A VILLAGE post office which was the scene of brutal murder has been bought by the victim's mother to complete home improvements begun by her daughter.

Agnes Gaylor told the sellers she was buying the Village Shop and Post Office in Melsonby, near Richmond, North Yorkshire, to finish work on the kitchen started by daughter Diana Garbutt before her death.

The sale of the property, which has stood empty since the 2010 murder, has prompted fresh hope among villagers that the business will one day reopen.

Melsonby Parish Council is attempting to contact Ms Gaylor to find out what her intentions are for the premises.

Mrs Garbutt, 40, was found beaten to death in an upstairs bedroom.

Her husband Robin was later convicted of her murder, sentenced to life in prison and ordered to serve at least 20 years.

Mrs Gaylor bought the end terrace property at auction in July for the guide price of £130,000.

The sale was handled on behalf of Robin Garbutt by his family.

Brother-in-law Mark Stilborn said: "She (Ms Gaylor) said she felt she had to do it because she had to finish the kitchen for Diana.

"I don't know what she wants to do with the property then."

During Garbutt's trial in 2011, it emerged that Mrs Garbutt had chatted to a friend the day before her death about the progress of a kitchen the couple were having fitted.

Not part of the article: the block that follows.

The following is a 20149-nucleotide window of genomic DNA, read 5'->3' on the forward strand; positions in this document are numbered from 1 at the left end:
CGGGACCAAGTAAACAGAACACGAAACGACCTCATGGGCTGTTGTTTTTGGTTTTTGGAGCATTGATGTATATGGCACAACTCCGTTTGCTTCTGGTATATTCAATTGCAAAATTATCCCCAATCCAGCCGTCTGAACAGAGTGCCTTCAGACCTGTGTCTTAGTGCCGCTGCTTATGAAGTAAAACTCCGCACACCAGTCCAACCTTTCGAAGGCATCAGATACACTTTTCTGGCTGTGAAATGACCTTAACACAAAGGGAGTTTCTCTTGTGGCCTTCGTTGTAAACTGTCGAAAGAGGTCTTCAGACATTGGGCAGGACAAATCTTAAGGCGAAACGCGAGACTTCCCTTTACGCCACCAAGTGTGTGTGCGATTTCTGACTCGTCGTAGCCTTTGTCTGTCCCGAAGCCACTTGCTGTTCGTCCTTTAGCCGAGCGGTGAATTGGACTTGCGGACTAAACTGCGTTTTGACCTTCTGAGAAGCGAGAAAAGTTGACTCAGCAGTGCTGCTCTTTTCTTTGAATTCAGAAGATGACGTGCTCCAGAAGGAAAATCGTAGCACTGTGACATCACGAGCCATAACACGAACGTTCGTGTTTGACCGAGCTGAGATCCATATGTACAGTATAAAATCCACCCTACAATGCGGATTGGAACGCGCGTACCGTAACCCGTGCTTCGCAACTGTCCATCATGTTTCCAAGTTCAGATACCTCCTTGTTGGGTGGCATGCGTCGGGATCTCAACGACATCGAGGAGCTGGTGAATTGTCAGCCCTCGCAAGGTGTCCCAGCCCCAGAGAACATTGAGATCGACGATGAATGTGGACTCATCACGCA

Bill Nixon, who runs Nixon's Garage, across the road from the post office, said there was surprise in the village that Mrs Garbutt's mother had bought the property where her daughter had died.

However, he added: "The feelings of the majority of people in Melsonby are that we want our post office and shop back."

Mr Nixon, a parish councillor, added that the fate of the premises has been discussed at a recent parish council meeting.

The authority was hoping to contact Ms Gaylor to discover what she intended to do with the property.

Ms Garbutt, 40, was found dead in the living quarters of the building on March 23, 2010.

Police and paramedics initially responded to reports of an armed robbery.

In the days after the alleged raid, detectives appealed for help to catch a man wearing a balaclava and armed with a gun.

However, Garbutt was arrested on suspicion of murder three weeks later.

Mr Stilborn said the family continued to protest Garbutt's innocence and were preparing a file to be passed to the Criminal Cases Review Commission in a bid to challenge the conviction.

Mrs Gaylor was unavailable for comment yesterday.